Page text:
Money for Yucca
The President’s recent campaign visit to Reno revived Nevada’s debate over Yucca Mountain. John Hadder, writing in the pages of the Reno News & Review [“Where’s the science?” RN&R, June 17], argued that George Bush reneged on his promise to base his decisions on the Yucca project on sound science. “Science,” says Hadder, “points away from Yucca Mountain.”
Hadder would have you believe that the entire scientific community is united in opposing the project. That is simply untrue. Take just one prominent scientist, U.C. Davis physicist and engineering professor Paul Craig, who resigned in January from the Nuclear Waste Technical Review Board to criticize the Department of Energy’s nuclear waste technology.
Craig spoke in Reno on Feb. 18. Craig and the entire NWTRB are concerned about the selection of Alloy-22 to encapsulate reactor waste. They say Alloy-22 won’t work and want the DOE to go back to the drawing board, but Craig also said, “I would never say Yucca Mountain won’t work.” (RGJ, Feb. 19)
The DOE is in a difficult position. More than $15 billion collected for the project from electricity users sit unused in the Treasury, yet last month, Congressional opponents of Yucca attempted to cut the DOE’s budget for the project by 85 percent. Given the choice between sound science and sound politics, who do you expect DOE to favor?
Perhaps sound science is a fiction after all. The Manhattan Project was established to build the Bomb based solely on a letter from Einstein to FDR. NASA invented the science of space travel by sending Neil Armstrong and Buzz Aldrin to the moon.
The community of science is not an infallible Congress of Cardinals meeting in Rome. In all fields, science is rife with controversy. The problem of Alloy-22 must be addressed, but sound science requires money and tons of it. The real dangers inherent in the Yucca project result from doing it on the cheap and using the funding process to score political points for Election Day.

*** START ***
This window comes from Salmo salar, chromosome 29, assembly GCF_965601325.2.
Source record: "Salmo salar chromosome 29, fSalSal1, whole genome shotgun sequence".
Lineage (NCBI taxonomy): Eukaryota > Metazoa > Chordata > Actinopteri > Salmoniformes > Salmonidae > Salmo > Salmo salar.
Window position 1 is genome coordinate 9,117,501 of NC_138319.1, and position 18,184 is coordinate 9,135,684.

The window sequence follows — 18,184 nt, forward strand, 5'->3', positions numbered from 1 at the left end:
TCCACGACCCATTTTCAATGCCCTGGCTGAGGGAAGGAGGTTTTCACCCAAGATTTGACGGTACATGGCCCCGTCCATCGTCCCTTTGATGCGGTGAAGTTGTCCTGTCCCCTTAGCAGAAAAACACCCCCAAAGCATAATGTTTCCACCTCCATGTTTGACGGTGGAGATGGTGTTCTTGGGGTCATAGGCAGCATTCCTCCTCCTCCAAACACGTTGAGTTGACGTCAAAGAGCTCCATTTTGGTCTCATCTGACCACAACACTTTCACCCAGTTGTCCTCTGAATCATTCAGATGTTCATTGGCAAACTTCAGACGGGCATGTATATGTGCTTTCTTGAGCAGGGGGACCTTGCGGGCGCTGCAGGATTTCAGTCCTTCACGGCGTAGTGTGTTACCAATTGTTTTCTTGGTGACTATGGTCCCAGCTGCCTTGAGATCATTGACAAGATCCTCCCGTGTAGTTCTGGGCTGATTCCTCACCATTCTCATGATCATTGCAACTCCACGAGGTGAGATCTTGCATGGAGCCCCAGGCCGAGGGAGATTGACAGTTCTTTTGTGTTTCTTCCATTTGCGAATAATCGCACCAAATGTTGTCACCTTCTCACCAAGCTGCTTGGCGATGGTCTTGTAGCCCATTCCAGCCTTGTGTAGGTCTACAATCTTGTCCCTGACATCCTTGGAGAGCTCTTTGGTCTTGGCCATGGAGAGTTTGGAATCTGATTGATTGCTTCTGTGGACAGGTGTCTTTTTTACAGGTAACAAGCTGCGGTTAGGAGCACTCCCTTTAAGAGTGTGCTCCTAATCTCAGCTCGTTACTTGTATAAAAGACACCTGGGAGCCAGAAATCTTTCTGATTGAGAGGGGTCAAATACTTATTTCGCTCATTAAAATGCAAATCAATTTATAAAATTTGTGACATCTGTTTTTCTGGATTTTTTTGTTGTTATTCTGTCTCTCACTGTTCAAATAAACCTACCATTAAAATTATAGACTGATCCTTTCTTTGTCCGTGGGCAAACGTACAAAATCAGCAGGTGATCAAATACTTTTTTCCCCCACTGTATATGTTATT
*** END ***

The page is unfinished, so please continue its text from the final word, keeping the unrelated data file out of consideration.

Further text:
The waste storage project has two decades of bipartisan support behind it. Twelve Congresses, four Presidents and many roll-call votes prove this consensus. The Three Mile Island accident created this consensus, which has led us to Yucca Mountain. Addressing the problem of nuclear waste is long overdue.
The Democrats want to rally their Greens to take back the Congress and White House. That is sound politics, too. However, squeezing Yucca for funds at the same time that the very scientists who are working on the project are calling for a review of Alloy-22 proves that not only Republicans have disdain for sound science.
Nevada’s representatives and senators must work for full funding of the Yucca project in order to make it as safe as possible. Like the Egyptians at Giza, we are building for the ages, and we will be inventing the science of nuclear waste storage for generations to come.